First Aid Kit

Everyone should have a well-stocked first aid kit at home, in the car, and at work. You may also want to stock a portable kit (a box or small bag) that can be taken to the site of an emergency.

It's important to check your kit regularly. Restock items that have been used, and replace items that are out-of-date.

The kit's contents will vary depending on the number of people it's designed to protect, as well as its intended use. Here's some advice on what to include in a first-aid kit:

Instruments Bandages
Bulb syringe Adhesive bandage
Scissors Butterfly bandages
Thermometer (oral) Elastic bandages
Tweezers Hypoallergenic tape
Sling (triangular-shaped cloth)
Sterile cotton balls
Sterile eye patches
Sterile gauze pads (4"x4")
Stretchable gauze roll
Waterproof tape
Medicines Other items
Acetaminophen Alcohol (rubbing 70%), alcohol-based hand sanitizer
Antacid Alcohol wipes
Antibiotic ointment Blanket
Antidiarrheal medicine Candles
Antihistamine Chemical ice packs or ice bag
Aspirin Chemical hot packs or hot water bottle
Antiseptic ointment Cotton swabs
Calamine lotion Disposable gloves (non-Latex if you or a loved one has a Latex allergy)
Decongestant Face mask for CPR
Hydrocortisone cream First-aid book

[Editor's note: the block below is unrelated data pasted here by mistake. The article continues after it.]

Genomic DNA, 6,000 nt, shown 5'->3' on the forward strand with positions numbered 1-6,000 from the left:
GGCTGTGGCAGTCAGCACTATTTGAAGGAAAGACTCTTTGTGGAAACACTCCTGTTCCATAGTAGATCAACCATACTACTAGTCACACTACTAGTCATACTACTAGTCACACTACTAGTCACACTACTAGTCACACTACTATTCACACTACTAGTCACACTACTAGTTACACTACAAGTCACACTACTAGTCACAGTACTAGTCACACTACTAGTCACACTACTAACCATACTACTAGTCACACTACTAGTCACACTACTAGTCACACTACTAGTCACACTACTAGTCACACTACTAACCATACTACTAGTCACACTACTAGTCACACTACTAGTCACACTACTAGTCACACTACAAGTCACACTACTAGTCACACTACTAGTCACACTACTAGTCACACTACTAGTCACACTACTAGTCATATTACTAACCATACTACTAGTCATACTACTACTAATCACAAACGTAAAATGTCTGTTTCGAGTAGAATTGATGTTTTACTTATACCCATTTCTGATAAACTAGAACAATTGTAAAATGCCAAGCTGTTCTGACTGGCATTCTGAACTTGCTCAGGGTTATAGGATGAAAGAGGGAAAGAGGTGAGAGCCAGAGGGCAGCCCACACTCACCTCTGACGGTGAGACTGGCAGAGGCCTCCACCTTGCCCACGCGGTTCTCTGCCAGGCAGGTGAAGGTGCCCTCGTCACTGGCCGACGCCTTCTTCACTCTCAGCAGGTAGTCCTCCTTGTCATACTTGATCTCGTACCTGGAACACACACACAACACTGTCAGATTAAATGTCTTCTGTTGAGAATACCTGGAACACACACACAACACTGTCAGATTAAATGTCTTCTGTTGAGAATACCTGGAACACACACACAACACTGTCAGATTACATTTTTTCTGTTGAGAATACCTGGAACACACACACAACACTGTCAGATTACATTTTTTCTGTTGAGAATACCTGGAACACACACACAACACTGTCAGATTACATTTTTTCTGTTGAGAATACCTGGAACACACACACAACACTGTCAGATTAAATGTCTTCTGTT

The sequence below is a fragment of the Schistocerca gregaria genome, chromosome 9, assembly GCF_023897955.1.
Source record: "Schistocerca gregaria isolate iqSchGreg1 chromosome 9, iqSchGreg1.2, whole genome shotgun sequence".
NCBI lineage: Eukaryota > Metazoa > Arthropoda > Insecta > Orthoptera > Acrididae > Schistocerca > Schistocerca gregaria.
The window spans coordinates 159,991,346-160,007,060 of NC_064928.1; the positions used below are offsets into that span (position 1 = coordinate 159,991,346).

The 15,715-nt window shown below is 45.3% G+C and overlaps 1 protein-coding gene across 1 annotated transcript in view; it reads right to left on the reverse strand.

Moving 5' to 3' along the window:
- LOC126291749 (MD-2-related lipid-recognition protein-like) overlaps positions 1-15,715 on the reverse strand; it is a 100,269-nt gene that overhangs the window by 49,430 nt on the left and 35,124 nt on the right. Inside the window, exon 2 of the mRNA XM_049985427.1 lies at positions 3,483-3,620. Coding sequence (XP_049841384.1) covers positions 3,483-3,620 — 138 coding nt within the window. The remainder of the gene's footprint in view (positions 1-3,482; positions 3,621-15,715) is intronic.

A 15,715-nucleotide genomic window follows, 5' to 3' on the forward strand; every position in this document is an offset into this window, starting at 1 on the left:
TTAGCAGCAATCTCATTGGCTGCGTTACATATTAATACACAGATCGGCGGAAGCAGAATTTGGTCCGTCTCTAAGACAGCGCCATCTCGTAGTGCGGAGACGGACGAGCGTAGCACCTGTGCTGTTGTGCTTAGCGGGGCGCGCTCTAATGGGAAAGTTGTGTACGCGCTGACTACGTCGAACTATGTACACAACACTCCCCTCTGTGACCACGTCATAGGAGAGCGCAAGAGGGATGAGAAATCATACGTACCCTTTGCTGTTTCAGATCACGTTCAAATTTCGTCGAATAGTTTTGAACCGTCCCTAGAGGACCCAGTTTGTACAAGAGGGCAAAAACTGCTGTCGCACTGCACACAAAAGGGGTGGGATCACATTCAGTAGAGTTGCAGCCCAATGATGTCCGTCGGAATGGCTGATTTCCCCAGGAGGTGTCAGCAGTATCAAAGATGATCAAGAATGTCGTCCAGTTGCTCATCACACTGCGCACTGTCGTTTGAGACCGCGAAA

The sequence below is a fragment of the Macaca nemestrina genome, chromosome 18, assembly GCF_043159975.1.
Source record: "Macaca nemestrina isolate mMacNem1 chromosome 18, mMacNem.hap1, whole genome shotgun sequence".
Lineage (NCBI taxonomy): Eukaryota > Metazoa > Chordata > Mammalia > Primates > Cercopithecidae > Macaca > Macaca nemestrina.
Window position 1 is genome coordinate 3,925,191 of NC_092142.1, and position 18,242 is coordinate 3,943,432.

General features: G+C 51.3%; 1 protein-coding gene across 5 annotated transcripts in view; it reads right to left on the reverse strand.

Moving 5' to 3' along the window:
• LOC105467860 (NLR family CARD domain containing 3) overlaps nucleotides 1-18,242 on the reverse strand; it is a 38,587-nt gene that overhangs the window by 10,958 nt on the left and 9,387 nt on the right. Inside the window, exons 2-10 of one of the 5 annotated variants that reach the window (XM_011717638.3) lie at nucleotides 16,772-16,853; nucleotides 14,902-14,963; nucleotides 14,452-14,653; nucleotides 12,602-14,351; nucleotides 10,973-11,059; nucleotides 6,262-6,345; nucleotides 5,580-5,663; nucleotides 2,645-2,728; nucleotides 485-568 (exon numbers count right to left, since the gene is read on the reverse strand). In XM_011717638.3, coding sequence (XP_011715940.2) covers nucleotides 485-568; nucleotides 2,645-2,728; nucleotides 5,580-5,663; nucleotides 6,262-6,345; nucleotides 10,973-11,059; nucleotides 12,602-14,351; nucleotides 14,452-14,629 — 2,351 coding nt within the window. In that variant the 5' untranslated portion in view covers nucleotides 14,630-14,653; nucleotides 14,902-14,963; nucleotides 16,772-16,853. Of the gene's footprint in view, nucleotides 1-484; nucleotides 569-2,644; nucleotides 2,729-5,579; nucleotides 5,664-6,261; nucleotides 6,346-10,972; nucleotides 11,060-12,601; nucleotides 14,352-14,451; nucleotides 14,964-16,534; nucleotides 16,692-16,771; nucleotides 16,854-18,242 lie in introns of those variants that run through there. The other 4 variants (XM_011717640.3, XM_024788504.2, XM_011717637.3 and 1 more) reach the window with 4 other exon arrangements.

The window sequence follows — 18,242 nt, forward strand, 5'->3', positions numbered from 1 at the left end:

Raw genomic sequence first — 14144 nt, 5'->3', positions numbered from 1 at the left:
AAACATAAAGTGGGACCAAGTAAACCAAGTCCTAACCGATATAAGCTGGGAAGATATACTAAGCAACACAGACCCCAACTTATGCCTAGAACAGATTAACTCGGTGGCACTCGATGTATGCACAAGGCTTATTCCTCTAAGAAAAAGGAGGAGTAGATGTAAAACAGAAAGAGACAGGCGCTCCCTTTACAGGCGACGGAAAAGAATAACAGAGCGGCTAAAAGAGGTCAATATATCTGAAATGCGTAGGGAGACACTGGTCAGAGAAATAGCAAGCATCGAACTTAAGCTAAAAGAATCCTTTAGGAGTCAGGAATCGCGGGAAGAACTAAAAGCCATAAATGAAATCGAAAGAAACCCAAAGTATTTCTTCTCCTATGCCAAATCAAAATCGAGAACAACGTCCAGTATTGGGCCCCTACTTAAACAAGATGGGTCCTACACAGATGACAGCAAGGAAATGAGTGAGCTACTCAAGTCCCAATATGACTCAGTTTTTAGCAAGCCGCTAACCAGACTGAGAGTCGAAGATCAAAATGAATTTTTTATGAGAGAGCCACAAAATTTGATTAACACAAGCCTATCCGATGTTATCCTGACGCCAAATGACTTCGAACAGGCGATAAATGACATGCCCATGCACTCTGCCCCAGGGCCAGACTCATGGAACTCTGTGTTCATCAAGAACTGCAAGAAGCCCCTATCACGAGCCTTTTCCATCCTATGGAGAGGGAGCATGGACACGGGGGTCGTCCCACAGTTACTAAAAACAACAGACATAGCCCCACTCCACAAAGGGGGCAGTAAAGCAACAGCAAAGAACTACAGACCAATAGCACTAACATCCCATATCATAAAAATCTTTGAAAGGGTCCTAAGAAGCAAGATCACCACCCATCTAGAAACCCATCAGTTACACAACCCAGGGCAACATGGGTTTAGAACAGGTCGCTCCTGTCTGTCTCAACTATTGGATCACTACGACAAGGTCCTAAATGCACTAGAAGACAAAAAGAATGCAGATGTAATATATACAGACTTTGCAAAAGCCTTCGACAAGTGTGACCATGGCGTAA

Ibuprofen Flashlight
Sugar or glucose solution Insect repellent
Insect sting swabs
Matches
Measuring spoons
Paper and pencil
Paper cups
Soap
Safety pins
Sunscreen
Tissues
Tongue blades

You can also use these everyday items in an emergency:

  • Disposable or cloth diapers for compresses, bandages, or padding for use as splints
  • Dish towels for use as bandages or slings
  • Umbrella, rolled magazine, or layered newspaper for use as a splint

In addition, it's helpful to carry these items in your car:

  • A large blanket
  • Gallon-size bottle of water
  • Flashlight and extra batteries

If your child or other family member has special medical needs, be sure to carry extra medical supplies when you go on an outing or trip. Some of these items might include

  • An allergy kit containing medicines to be used by people allergic to insect stings or certain foods. Or a glucagon emergency kit to treat very low blood sugar if a person has diabetes.
  • Prescription medicines (make sure they're stored correctly and aren't expired), syringes, and special equipment or supplies.

Be sure any member of your family who has special needs wears a medical alert identification bracelet or necklace at all times. You can find these in most pharmacies or online.